At around 39 weeks I finally figured out why I had so much back pain. Something just didn’t feel right, as I checked my cervix and I knew what I was feeling wasn’t a head… our little one was breech! I automatically began reading, and researching about breech birth and also how to attempt to turn my little one. I prepared my husband for what I might need help with if baby was breech and what might happen (so he wouldn’t freak). At just 3 days before I gave birth (already past my due date at 41 weeks and 1 day), my little one decided to turn transverse. I worked on getting her completely turned, using many methods.  I went to bed with a fierce backache, but when I woke, baby had turned in my sleep. I am so glad I had not hired an OB, which would have suggested induction way before any of this took place. MY body knew baby wasn’t in the best position, so it held off to go into labor until AFTER baby decided to turn. My body had been yelling at me the entire pregnancy and once I listened, it responded!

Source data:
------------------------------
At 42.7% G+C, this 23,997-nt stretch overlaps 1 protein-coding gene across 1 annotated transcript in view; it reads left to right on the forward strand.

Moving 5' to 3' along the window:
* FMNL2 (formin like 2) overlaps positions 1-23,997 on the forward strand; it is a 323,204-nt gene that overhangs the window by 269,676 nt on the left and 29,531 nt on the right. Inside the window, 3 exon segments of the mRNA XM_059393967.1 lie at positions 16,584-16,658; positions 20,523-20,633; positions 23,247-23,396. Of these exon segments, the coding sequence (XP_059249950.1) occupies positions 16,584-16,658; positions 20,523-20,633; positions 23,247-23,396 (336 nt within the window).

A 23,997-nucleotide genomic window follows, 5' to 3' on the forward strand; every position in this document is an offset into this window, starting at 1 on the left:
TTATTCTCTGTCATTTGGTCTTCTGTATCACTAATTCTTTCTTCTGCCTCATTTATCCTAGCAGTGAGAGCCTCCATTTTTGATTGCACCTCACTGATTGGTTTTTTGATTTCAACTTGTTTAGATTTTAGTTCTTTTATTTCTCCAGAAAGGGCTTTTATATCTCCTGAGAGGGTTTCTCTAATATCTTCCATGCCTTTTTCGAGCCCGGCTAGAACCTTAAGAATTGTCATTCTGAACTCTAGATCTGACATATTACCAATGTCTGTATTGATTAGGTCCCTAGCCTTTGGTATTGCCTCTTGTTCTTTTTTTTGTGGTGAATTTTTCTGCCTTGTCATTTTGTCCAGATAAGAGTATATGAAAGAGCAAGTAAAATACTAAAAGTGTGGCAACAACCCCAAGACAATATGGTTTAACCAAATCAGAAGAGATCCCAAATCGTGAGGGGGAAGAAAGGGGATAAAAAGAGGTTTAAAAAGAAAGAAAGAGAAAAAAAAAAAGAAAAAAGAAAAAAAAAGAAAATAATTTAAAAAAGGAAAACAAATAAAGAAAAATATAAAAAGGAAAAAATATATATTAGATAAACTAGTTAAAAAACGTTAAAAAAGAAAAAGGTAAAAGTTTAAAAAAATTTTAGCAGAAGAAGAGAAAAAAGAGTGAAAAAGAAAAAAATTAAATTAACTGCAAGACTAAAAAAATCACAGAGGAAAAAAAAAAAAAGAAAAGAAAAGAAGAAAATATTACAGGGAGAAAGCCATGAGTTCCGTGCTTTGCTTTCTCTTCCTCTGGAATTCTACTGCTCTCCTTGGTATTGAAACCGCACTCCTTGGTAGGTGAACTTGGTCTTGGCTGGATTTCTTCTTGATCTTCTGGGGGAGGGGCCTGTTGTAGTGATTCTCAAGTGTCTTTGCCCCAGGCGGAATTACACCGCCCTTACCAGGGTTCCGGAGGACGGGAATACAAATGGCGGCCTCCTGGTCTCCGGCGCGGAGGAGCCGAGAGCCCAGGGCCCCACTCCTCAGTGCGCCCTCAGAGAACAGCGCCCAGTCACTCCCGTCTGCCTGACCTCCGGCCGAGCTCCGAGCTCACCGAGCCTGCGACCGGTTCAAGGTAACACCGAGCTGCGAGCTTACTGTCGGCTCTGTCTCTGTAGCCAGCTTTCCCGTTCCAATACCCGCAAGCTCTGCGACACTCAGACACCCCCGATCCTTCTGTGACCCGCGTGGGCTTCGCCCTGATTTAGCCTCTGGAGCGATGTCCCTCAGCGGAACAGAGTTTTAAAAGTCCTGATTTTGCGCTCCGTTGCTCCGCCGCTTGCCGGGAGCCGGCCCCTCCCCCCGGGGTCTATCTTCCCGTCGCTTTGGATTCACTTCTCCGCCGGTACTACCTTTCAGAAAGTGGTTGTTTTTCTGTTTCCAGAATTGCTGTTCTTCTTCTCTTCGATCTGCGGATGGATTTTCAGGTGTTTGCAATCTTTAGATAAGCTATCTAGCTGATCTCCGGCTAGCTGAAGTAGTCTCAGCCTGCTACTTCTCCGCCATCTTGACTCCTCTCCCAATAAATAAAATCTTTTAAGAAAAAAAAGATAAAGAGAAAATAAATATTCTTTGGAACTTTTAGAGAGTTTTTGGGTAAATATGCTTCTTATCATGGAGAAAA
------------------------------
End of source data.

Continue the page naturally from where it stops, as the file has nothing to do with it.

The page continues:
On a side note, don’t EVER let an OB tell you that  a LARGE baby won’t move out of the breech position; my little one was NINE pounds, a whole 2 pounds heavier than any of our other children. She moved, just when SHE was ready, and with a little encouragement.